DDG’s: U.S. export shipments of distilled dry grains (DDG’s) started to enter the Algerian market in early 2008, but it is still a new product for Algerian feed millers and importers. Nevertheless, technical assistance provided by FAS cooperator USGC, to end-user, hope to pick up demand for DDG’s even if the 30 percent duty that DDG’s are subject to is discouraging end users from using this product.

Barley: After, barley stocks from the record domestic crop 2009 covered much of the 2010; Algeria has come back to imports to fulfill the shortage in CY2011. Imports are expected to continue to increase since forecasts for this year’s barley crop are only average.

The table below shows that Algerian barley imports increased sharply in CY 2008 because of pasture shortages resulting from drought conditions. A good crop in 2009 reduced imports and barley stocks covered much of the domestic need for 2010. Barley imports started to decline in CY 2009 and almost vanished in CY 2010 to jump again in CY2011.

Barley is primarily imported in small shipments from Europe and Black Sea producers. Some barley was imported from U.S. in 2011 and represented 7 percent market share.

To recall, barley crop in 2010 was below average due to the drought that affected the pastoral areas in the western region. Only little barley was imported in 2010 and Algeria was relatively self sufficient in barley for the year and even exported some of barley to Tunisia for the first time in 40 years.

Pulses: Algeria imported an average of 207,365 MT of pulses per year these past four years depending on world prices, mostly from Canada, Argentina, China, India and Egypt. These pulses are mostly beans, lentils, chickpeas and beans for seeding. U.S. market share for pulses is increasing modestly. In CY2010, U.S. market share increased from 3.5 percent in 2009 to 4 percent in CY2010 and CY2011. U.S. origin pulses were mostly chickpeas, lentils, beans and some peas.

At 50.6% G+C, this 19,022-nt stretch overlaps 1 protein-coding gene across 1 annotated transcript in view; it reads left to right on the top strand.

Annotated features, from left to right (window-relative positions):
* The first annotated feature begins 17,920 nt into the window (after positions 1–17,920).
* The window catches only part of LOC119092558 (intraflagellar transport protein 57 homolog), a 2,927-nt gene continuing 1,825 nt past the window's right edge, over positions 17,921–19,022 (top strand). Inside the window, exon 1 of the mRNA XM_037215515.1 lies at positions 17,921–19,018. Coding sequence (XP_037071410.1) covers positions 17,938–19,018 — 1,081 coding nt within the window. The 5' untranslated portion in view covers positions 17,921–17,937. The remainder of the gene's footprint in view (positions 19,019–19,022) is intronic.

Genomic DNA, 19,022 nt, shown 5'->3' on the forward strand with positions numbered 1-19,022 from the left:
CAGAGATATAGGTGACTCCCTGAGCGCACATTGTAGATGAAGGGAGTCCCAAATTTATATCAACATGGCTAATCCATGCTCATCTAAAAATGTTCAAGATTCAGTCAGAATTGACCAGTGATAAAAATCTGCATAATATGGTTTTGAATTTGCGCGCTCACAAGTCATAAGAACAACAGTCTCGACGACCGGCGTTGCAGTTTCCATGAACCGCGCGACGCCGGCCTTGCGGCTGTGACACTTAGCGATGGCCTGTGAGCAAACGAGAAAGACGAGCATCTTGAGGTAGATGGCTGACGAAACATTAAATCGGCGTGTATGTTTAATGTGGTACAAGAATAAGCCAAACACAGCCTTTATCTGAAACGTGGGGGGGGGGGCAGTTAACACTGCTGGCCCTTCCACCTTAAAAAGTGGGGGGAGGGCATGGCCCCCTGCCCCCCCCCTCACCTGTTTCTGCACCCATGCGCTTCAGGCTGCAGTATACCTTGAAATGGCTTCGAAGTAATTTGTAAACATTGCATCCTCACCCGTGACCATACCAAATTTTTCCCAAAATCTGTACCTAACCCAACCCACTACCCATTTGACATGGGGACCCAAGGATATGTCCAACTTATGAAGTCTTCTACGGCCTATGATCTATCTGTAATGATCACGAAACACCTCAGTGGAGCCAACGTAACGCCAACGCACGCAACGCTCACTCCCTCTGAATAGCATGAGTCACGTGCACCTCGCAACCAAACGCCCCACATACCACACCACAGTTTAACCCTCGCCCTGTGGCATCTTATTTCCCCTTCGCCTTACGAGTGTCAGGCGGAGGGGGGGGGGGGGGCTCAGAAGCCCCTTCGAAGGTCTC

Rice:

Algerian imports of rice are very irregular but have increased since 2006 with the exception of CY2009 where imports decreased due to high prices on the market. U.S. origin rice imports declined dramatically in CY2011 on prices. U.S. had 2 percent of the market in CY2009 and imports jumped to reach an 11 percent share in CY2010.

With the evolution of the population, Algerian consumers have introduced more rice in their food ration. Private importers take opportunities when good prices occur to buy rice in small containers from different origins but mostly from Vietnam and Thailand.

Stocks:

The Algerian grain Agency (OAIC) has opened an invitation for suppliers to bid on the construction of 39 ready grain storage silos in the country for durum, bread wheat and barley to increase grains storage capacities. OAIC opened in December 2011, two restricted calls for tenders to building nine reinforced concrete silos and 30 metal silos for wheat and barley storage. Interested companies are required to submit technical and financial bids in two distinct folds.

Deadline for submitting bids was initially March 20, 2012 for the reinforced concrete silos and March 27, 2012 with respect to the metal silos, however, these tenders were recently extended to April 23, and April 30, 2012, respectively.

According to newspapers reports, OAIC committed to supporting the building an additional 8.2 million quintals of storage capacity in 2012, in addition to those already existing estimated at more than 50 million quintals currently.

Policy:

Ministry of Agriculture suspended the tax on private durum imports in May 2011 for an indefinite period because of the high prices on the world market. This tax was initially implemented through the 2010 complementary finance law (Article 23, Ordinance No 10-01 of August 26, 2010) and was applicable to all private imports of durum wheat priced lower than the regulated domestic price. This tax was implemented in an effort to reduce imports and protect domestic production.

Marketing:

The milling industry has expanded in the past several years, but continues to experience some operational difficulties. Technical assistance is highly sought in wheat blending techniques and quality control as well as equipment maintenance.

Some FAS cooperators in the wheat and feed sector are currently active in Algeria and the North African region. They maintain periodic presence in the country to conduct trade servicing activities, technical workshops and seminars, trade missions and visits.

The US Wheat Associates, through their office in Casablanca, Morocco, the US Grains Council in Tunis and the American Soybean Association, through their resident consultant, work closely with the Algerian millers, importers, feed manufacturers, poultry and dairy cattle farmers to provide technical assistance and to promote the quality aspects of U.S. products in order to expand the U.S. share in this market.

April 2012